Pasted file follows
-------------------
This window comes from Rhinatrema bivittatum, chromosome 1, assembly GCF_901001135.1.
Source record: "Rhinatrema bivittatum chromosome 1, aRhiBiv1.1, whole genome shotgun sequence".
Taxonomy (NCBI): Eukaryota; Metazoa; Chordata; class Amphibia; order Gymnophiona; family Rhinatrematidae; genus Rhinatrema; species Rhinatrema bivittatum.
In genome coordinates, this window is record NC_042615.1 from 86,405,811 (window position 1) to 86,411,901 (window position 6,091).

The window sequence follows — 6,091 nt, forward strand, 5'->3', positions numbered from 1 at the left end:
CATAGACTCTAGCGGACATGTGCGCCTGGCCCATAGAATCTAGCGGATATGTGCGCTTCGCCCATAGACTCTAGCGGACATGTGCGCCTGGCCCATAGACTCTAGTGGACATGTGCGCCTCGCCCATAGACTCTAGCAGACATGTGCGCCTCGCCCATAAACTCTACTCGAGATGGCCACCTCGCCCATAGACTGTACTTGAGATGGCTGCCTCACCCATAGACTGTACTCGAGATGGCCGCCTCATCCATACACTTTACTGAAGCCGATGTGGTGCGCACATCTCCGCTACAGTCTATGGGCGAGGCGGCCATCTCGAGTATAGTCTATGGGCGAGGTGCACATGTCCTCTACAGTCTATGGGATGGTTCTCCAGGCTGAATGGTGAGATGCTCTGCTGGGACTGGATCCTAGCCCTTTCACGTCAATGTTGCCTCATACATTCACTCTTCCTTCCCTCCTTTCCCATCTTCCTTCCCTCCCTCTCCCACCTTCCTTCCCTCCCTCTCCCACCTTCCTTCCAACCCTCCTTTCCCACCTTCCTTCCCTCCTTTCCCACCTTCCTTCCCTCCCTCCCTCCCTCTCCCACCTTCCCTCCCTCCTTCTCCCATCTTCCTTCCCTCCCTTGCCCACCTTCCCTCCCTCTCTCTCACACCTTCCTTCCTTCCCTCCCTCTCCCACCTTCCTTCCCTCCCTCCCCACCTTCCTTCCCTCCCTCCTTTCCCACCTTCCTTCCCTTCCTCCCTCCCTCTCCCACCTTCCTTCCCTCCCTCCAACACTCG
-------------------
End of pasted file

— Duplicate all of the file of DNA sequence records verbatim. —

This window comes from Rhinatrema bivittatum, chromosome 1, assembly GCF_901001135.1.
Source record: "Rhinatrema bivittatum chromosome 1, aRhiBiv1.1, whole genome shotgun sequence".
Taxonomy (NCBI): Eukaryota; Metazoa; Chordata; class Amphibia; order Gymnophiona; family Rhinatrematidae; genus Rhinatrema; species Rhinatrema bivittatum.
In genome coordinates, this window is record NC_042615.1 from 86,405,811 (window position 1) to 86,411,901 (window position 6,091).

The window sequence follows — 6,091 nt, forward strand, 5'->3', positions numbered from 1 at the left end:
CATAGACTCTAGCGGACATGTGCGCCTGGCCCATAGAATCTAGCGGATATGTGCGCTTCGCCCATAGACTCTAGCGGACATGTGCGCCTGGCCCATAGACTCTAGTGGACATGTGCGCCTCGCCCATAGACTCTAGCAGACATGTGCGCCTCGCCCATAAACTCTACTCGAGATGGCCACCTCGCCCATAGACTGTACTTGAGATGGCTGCCTCACCCATAGACTGTACTCGAGATGGCCGCCTCATCCATACACTTTACTGAAGCCGATGTGGTGCGCACATCTCCGCTACAGTCTATGGGCGAGGCGGCCATCTCGAGTATAGTCTATGGGCGAGGTGCACATGTCCTCTACAGTCTATGGGATGGTTCTCCAGGCTGAATGGTGAGATGCTCTGCTGGGACTGGATCCTAGCCCTTTCACGTCAATGTTGCCTCATACATTCACTCTTCCTTCCCTCCTTTCCCATCTTCCTTCCCTCCCTCTCCCACCTTCCTTCCCTCCCTCTCCCACCTTCCTTCCAACCCTCCTTTCCCACCTTCCTTCCCTCCTTTCCCACCTTCCTTCCCTCCCTCCCTCCCTCTCCCACCTTCCCTCCCTCCTTCTCCCATCTTCCTTCCCTCCCTTGCCCACCTTCCCTCCCTCTCTCTCACACCTTCCTTCCTTCCCTCCCTCTCCCACCTTCCTTCCCTCCCTCCCCACCTTCCTTCCCTCCCTCCTTTCCCACCTTCCTTCCCTTCCTCCCTCCCTCTCCCACCTTCCTTCCCTCCCTCCAACACTCG